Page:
During the past decade, the number of free-roaming horses in the small New Mexico community of Placitas increased significantly. It peaked in 2013 at about 200 horses. When the land became too overgrazed to support the horses, some residents and a local wild horse group started feeding horses and dumping hay in neighborhoods. Though the residents were well-meaning, their actions encouraged horses to stay in residential areas. The well-fed horse bands reproduced at a prodigious rate, compounding an already serious overpopulation problem.

The impact on the Placitas environment has been devastating. Creek basins have been trampled, vegetation eaten to the ground, the soil on large tracts of land eroded, and soil crusts –so crucial to healthy desert ecosystems– pummelled into powder. At the peak of the horse explosion, residents might awake to find 3 or 6 or 12 horses on their back porch, looking for handouts. Horses wandering roads endangered public safety and resulted in horse-vehicle collisions. Aggressive behavior by horses towards hikers in the Placitas Open Space recreational area was a regular occurrence.

Now, in 2017, the horse population has been decreased through removal and relocation of horses by concerned landowners, but is still far higher than the land can support.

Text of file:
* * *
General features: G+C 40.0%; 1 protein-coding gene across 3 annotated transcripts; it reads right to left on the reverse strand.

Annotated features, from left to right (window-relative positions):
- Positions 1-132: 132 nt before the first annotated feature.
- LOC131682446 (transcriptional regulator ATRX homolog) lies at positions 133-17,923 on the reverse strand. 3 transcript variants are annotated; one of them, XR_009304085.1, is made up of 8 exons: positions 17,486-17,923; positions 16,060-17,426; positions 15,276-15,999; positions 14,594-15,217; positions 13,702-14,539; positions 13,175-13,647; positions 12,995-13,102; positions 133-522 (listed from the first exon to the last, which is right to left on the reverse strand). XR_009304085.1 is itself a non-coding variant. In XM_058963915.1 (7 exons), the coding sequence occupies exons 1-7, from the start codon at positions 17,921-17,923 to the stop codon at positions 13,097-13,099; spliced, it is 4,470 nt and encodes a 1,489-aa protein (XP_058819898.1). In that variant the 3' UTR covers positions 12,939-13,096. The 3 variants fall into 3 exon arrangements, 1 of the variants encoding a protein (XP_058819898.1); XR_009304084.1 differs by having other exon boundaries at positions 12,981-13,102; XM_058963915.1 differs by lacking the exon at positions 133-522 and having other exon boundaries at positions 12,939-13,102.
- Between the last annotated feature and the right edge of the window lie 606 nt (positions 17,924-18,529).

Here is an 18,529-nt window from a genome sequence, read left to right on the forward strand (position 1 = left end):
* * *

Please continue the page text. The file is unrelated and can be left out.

This website was created in 2014 to bring to light some of these issues. We accept that there are differing views among local residents about the harms and benefits of having free-roaming horses in our community. Some people think that the pleasure they derive from seeing horses on the landscape outweighs the harm to land and wildlife health. Others, including the editors of this blog, believe this is too high a price to pay, and that land health and wildlife habitat are a priority.

This blog has two editors who write a lot of the posts; other contributors represent the diversity of Placitas residents: horse owners, builders, lawyers, naturalists, educators, and more. The posts themselves range from informative and factual to conversational and anecdotal. You’ll find a lightness of spirit in many of the posts, along with the occasional tongue-in-cheek. Humor can be part of the solution, too.

We hope this website will provide Placitas residents with a fact-based perspective on horse issues and help us all move forward in sustaining our local lands, wildlife and community.


© 2014-2015, Let Our Land Rest, all rights reserved. No content may be copied or reproduced without permission.

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